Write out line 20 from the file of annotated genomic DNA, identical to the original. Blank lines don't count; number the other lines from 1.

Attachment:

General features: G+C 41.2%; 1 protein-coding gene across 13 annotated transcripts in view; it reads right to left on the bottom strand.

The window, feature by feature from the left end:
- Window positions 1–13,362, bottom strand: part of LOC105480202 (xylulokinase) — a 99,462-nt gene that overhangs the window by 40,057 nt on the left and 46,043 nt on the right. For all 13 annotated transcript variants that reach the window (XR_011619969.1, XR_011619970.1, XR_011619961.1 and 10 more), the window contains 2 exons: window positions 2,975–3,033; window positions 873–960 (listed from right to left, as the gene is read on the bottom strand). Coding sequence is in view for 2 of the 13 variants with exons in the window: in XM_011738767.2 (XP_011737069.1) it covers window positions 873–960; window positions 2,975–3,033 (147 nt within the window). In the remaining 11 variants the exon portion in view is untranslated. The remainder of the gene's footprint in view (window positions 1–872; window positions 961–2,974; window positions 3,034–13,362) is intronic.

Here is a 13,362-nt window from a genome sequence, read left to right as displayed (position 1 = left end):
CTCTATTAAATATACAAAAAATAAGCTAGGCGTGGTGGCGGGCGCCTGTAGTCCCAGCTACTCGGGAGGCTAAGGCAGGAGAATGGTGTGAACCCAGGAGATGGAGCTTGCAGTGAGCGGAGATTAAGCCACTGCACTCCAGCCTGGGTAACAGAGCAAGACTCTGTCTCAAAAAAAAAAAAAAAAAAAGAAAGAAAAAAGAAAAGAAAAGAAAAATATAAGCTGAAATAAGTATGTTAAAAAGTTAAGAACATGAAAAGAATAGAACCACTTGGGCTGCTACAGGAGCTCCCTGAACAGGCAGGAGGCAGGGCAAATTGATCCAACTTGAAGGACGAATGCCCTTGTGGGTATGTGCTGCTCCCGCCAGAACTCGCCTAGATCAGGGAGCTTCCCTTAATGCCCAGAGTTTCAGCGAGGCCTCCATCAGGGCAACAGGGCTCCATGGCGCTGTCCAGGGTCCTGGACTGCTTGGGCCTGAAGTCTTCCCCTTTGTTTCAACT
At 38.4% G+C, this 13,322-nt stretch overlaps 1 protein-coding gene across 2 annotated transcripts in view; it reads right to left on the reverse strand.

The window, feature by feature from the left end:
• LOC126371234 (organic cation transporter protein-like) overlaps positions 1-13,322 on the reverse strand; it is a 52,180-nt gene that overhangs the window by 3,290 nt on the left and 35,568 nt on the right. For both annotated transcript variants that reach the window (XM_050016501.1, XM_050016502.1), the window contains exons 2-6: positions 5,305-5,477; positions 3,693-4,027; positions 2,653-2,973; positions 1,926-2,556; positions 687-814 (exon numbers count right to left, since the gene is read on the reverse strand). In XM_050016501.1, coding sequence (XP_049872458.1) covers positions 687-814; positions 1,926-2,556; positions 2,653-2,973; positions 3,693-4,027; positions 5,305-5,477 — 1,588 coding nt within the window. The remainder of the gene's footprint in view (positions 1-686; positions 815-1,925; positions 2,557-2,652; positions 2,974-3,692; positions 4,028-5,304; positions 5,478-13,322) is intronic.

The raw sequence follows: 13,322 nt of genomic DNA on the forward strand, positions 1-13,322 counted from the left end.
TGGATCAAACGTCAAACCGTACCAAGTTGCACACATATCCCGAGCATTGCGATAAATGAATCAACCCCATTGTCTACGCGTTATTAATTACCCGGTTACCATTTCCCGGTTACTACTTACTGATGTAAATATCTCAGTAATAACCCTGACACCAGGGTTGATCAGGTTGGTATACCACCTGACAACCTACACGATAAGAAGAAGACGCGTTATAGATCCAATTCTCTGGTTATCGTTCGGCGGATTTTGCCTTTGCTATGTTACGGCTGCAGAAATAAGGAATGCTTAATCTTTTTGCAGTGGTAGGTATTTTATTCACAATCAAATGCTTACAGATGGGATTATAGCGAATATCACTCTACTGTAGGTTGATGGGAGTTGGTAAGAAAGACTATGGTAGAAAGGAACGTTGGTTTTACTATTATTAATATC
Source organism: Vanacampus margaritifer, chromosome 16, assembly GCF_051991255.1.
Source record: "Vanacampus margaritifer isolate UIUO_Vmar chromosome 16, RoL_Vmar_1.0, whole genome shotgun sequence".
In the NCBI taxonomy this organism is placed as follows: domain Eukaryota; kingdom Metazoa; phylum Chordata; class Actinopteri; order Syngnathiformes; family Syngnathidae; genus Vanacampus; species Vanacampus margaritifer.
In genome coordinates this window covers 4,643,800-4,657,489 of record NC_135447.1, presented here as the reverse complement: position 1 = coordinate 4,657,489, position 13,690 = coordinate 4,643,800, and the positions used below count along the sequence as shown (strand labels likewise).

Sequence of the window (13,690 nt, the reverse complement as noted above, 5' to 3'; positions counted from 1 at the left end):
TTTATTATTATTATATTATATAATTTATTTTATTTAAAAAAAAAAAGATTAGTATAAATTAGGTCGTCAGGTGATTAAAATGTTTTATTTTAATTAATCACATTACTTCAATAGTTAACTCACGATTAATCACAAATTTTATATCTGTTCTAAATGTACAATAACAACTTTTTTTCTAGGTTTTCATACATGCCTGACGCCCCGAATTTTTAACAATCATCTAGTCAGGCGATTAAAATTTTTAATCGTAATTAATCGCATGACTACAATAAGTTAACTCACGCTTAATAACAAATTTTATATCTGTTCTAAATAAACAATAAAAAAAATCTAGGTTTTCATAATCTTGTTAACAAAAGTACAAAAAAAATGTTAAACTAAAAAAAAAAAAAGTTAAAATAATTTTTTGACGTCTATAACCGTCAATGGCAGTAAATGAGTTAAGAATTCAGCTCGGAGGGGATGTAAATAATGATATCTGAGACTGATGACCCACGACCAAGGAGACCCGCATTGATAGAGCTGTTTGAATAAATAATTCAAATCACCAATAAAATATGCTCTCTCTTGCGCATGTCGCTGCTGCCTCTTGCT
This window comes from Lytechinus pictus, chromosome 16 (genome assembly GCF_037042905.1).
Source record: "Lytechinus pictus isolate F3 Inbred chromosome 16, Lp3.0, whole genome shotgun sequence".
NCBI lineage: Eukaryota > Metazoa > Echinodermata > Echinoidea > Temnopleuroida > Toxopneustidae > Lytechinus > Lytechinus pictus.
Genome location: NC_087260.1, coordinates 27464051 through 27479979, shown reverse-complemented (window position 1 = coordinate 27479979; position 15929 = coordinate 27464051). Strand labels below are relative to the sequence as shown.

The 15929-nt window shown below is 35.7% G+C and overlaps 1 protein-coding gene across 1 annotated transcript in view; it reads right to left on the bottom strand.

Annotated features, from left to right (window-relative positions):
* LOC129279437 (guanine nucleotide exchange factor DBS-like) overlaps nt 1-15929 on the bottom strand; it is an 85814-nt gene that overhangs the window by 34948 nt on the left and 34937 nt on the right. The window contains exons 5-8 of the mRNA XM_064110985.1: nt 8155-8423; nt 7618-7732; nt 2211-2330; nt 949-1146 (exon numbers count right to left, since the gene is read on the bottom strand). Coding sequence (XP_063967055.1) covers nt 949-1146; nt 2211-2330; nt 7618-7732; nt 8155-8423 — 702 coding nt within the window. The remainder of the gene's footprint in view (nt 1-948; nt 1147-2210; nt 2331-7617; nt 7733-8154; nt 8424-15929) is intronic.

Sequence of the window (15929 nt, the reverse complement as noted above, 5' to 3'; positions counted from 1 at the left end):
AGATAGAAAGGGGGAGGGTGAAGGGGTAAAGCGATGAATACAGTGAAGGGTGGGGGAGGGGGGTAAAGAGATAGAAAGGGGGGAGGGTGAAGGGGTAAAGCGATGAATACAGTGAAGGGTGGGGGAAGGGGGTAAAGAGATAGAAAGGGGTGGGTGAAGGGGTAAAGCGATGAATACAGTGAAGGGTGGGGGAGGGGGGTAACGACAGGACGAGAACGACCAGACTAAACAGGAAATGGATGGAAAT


Genome location: NC_087260.1, coordinates 27464051 through 27479979, shown reverse-complemented (window position 1 = coordinate 27479979; position 15929 = coordinate 27464051). Strand labels below are relative to the sequence as shown.